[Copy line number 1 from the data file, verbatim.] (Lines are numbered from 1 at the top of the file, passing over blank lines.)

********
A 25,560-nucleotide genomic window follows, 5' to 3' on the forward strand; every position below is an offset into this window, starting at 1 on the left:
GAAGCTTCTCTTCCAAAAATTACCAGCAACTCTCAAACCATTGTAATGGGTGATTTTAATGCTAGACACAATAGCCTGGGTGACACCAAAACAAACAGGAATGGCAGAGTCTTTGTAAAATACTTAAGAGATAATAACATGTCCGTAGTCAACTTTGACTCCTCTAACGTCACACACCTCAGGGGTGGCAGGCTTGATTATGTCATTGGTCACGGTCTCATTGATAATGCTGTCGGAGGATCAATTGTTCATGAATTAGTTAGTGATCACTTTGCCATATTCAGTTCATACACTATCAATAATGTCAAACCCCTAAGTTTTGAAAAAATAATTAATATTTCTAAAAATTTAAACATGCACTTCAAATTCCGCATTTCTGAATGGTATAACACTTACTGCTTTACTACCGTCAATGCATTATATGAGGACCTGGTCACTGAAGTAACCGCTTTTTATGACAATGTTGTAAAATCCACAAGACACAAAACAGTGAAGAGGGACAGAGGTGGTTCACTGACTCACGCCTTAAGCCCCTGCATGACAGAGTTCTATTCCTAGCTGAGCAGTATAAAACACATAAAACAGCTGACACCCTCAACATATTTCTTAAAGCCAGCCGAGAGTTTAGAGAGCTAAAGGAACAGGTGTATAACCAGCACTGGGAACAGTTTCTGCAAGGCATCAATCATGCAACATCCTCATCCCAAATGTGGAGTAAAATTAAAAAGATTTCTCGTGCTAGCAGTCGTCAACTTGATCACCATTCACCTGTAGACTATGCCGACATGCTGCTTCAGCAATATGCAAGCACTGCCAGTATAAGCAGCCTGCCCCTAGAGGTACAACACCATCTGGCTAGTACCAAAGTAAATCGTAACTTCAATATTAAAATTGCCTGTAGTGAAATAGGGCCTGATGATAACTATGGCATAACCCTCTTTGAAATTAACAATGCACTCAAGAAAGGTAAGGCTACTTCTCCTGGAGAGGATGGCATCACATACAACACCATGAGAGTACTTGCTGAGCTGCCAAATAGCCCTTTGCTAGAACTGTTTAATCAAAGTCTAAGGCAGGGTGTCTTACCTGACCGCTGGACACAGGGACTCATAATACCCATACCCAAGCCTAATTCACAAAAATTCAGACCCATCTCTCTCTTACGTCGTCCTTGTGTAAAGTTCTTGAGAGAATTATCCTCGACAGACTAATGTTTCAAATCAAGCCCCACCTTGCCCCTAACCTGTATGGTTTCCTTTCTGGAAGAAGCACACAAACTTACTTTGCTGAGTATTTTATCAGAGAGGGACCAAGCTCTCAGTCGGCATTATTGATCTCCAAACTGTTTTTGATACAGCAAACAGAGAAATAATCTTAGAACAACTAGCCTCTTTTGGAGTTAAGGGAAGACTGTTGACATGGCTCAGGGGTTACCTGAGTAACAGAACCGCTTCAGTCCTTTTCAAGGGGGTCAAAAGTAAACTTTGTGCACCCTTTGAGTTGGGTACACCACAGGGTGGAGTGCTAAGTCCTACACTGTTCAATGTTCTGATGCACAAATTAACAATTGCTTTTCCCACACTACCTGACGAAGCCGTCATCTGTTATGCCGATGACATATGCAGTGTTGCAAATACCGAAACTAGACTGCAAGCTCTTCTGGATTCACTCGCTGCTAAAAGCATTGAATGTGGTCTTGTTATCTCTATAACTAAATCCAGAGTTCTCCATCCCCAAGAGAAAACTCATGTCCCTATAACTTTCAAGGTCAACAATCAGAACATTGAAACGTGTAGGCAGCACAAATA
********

A 25,560-nucleotide genomic window follows, 5' to 3' on the forward strand; every position below is an offset into this window, starting at 1 on the left: